The Environmental Protection Agency warns that care must be taken in making comparisons between the findings of the national waste database report for 1998 and those of the preceding report for 1995 as it can be difficult to determine the extent to which variations in data reflect real developments or are a function of improved reporting and methodology.
For example, it is not correct to suggest that waste arisings doubled in the period from 1995 to 1998. Estimated waste arisings in 1998 amounted to some 80 million tonnes, but this included nearly 20 million tonnes of dirty water from the dairy sector which had not been taken into account in the 1995 database. The 1998 total also reflects a significant change in the method of calculation of arisings of animal manures and slurries, which amounted to over 40 million tonnes.
While a degree of estimation and extrapolation is necessarily involved in developing data on waste generation, the trends in the period 1995 to 1998 seem clear. The EPA's findings point to increasing waste generation in most of the main categories, reflecting, inter alia, the economic growth and improved manufacturing and industrial performance of recent years. Overall, the EPA estimates that non-agricultural waste arisings increased by 37% to over 15 million tonnes.
The volume of waste recycled and otherwise recovered has increased substantially in real terms, from about 900,000 tonnes in 1995 to over 2.5 million tonnes in 1998. However, because waste arisings have also increased significantly, overall waste recovery rates have not substantially improved.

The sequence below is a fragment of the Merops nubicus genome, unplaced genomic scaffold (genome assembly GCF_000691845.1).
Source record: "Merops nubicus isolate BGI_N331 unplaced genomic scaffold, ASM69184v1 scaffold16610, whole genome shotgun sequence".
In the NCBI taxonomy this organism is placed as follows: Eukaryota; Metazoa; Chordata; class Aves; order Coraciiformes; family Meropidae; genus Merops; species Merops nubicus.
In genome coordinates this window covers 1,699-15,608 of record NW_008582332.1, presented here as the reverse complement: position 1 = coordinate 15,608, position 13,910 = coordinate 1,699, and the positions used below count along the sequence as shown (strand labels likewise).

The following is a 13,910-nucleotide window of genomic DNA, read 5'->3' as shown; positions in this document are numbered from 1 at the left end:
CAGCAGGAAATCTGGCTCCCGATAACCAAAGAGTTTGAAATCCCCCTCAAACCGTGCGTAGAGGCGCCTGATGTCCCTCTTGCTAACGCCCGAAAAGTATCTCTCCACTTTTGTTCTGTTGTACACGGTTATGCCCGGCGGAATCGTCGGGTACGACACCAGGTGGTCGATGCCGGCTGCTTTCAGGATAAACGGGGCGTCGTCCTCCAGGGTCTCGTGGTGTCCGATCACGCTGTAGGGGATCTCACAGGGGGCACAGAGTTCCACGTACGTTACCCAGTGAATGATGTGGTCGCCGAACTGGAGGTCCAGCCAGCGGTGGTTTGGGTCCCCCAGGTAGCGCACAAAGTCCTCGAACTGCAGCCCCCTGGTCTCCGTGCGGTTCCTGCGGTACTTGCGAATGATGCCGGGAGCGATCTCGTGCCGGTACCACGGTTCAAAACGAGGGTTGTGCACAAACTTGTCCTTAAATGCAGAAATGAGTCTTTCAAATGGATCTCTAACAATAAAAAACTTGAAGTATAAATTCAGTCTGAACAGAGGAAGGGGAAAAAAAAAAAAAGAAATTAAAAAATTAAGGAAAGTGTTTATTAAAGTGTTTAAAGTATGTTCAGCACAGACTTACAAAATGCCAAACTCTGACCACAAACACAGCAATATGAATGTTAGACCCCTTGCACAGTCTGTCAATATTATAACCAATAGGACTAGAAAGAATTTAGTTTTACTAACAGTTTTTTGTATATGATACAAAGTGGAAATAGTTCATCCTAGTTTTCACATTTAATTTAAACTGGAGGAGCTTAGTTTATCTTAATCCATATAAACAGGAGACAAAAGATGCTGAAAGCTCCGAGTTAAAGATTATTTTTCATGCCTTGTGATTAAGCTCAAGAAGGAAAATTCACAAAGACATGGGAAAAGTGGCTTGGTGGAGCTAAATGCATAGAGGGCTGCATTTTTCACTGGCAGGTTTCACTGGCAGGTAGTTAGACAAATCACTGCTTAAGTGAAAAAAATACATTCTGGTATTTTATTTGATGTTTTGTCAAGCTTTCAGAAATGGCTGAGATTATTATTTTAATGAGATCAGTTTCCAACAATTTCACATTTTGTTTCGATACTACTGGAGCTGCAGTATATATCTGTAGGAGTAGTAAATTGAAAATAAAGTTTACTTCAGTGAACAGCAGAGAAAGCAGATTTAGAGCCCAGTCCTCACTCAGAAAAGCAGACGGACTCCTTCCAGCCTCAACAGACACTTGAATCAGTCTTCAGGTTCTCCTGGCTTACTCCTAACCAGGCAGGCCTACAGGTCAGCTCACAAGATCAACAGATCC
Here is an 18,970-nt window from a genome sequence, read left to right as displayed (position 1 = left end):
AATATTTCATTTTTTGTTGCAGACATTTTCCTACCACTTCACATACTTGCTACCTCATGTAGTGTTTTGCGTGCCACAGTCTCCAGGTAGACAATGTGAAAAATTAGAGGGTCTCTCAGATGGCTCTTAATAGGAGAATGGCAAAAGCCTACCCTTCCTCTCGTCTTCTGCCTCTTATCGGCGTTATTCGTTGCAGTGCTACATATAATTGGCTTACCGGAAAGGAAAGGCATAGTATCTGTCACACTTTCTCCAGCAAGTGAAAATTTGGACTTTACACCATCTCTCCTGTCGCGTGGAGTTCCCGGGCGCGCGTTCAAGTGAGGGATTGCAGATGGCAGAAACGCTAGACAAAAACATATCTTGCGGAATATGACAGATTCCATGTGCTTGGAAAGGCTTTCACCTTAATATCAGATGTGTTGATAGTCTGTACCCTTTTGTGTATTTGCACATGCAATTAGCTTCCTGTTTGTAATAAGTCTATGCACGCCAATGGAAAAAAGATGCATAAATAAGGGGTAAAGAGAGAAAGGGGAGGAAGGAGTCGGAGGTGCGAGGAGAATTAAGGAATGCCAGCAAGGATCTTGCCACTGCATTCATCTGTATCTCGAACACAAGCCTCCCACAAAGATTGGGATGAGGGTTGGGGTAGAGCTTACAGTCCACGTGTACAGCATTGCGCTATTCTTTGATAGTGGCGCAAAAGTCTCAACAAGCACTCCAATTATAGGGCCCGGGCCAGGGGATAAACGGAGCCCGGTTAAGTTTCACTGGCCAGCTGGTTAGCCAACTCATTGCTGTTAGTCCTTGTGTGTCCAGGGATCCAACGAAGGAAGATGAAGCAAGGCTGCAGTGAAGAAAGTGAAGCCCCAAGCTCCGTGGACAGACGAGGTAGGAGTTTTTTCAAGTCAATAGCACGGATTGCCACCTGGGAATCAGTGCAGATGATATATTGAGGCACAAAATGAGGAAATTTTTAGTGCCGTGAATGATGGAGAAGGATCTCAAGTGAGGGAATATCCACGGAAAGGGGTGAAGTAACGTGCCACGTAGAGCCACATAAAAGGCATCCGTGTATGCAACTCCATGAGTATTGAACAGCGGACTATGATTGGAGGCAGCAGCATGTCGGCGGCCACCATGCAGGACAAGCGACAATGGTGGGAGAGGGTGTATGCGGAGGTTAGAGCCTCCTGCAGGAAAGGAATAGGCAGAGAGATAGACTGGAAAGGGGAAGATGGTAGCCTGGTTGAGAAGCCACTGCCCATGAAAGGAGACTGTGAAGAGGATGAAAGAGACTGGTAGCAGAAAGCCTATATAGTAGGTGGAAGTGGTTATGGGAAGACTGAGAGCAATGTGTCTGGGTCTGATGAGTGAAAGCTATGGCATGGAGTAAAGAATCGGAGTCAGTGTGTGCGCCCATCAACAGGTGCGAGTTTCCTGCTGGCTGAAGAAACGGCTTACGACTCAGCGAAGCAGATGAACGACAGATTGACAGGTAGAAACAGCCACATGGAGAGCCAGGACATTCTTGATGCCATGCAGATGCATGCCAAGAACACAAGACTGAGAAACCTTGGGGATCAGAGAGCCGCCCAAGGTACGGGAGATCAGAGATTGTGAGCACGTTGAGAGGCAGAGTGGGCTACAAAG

The 1998 report clearly underlines the challenge inherent in meeting the Government's targets for the recovery and disposal of waste set out in the policy statement, Changing our Ways, and the need to press ahead with the adoption and vigorous implementation of the local and regional waste management plans that are currently being finalised. These provide for practical measures to minimise municipal and industrial waste generation as well as the development of improved waste services and an integrated waste management infrastructure. Their implementation will have a major impact on our waste recovery performance.
The National Development Plan, 2000-2006, provides for capital investment of £650 million to support the delivery of improved waste management services and infrastructure. Of this, £100 million in Exchequer-EU funding will be provided to support the development of requisite waste recovery infrastructure over the life of the plan.
Our national environmental awareness programme, supported by measures at local level, will raise the issue of waste minimisation in the public consciousness but, in addition, more direct action will be necessary. Delivery of regional and local waste management plans will be complemented and expedited by an increasing focus by Government on fiscal and other measures to prevent and minimise waste generation and directly influence business practice and public consumption patterns.
It is the intention to expand upon the policy issues and guidance in Changing our Ways with the publication this year of a new policy statement on waste minimisation, recycling and recovery. This will outline the scope of measures to be undertaken in the interests of a sustained improvement in our recycling performance and the findings of the 1998 national database report will have a major bearing on this policy development.